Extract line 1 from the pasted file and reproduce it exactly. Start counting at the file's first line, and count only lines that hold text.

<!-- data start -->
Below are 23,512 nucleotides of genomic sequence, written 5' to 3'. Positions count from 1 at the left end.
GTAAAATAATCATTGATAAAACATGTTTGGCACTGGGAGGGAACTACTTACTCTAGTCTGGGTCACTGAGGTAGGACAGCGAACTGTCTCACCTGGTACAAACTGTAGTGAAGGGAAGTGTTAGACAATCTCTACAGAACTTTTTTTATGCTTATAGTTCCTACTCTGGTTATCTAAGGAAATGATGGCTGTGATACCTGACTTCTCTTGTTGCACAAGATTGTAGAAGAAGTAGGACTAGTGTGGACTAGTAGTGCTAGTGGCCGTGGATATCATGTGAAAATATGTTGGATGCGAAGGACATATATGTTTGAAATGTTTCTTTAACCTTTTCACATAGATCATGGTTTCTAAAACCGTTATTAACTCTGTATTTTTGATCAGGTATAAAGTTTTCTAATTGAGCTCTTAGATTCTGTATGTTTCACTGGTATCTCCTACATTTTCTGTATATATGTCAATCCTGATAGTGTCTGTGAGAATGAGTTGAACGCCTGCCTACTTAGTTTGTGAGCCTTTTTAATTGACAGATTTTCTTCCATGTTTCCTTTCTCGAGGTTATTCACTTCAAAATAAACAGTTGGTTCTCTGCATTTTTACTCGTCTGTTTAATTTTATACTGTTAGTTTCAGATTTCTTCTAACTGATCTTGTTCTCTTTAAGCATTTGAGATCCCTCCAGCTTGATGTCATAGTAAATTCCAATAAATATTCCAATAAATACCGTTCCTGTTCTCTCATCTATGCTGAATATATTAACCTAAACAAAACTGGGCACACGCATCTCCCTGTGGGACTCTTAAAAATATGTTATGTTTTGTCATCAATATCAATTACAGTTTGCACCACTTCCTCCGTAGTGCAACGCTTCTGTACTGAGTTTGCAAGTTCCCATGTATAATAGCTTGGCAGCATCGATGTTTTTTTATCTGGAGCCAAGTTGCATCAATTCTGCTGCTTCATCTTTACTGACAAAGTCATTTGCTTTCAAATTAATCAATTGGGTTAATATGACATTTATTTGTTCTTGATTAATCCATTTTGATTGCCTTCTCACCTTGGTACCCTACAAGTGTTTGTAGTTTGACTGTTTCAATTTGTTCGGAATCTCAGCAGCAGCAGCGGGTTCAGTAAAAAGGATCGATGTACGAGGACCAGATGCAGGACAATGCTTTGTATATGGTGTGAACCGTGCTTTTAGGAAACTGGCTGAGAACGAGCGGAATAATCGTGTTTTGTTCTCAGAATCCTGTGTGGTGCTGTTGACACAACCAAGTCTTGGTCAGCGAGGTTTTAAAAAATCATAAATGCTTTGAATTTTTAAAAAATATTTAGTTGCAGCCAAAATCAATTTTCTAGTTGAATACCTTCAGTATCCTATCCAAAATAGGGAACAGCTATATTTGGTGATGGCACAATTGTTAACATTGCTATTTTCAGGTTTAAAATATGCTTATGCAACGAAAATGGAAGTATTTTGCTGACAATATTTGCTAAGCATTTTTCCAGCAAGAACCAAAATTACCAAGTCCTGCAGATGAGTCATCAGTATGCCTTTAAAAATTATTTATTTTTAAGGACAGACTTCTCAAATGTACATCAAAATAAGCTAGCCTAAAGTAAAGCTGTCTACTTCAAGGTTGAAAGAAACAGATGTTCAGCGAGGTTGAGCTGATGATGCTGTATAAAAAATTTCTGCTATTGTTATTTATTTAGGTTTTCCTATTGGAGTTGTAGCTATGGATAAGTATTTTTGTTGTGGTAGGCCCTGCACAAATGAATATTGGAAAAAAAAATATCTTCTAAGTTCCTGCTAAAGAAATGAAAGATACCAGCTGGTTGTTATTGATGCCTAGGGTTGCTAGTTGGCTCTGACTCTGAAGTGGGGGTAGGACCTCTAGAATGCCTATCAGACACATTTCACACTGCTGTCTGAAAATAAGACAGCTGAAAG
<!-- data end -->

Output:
Below are 23,512 nucleotides of genomic sequence, written 5' to 3'. Positions count from 1 at the left end.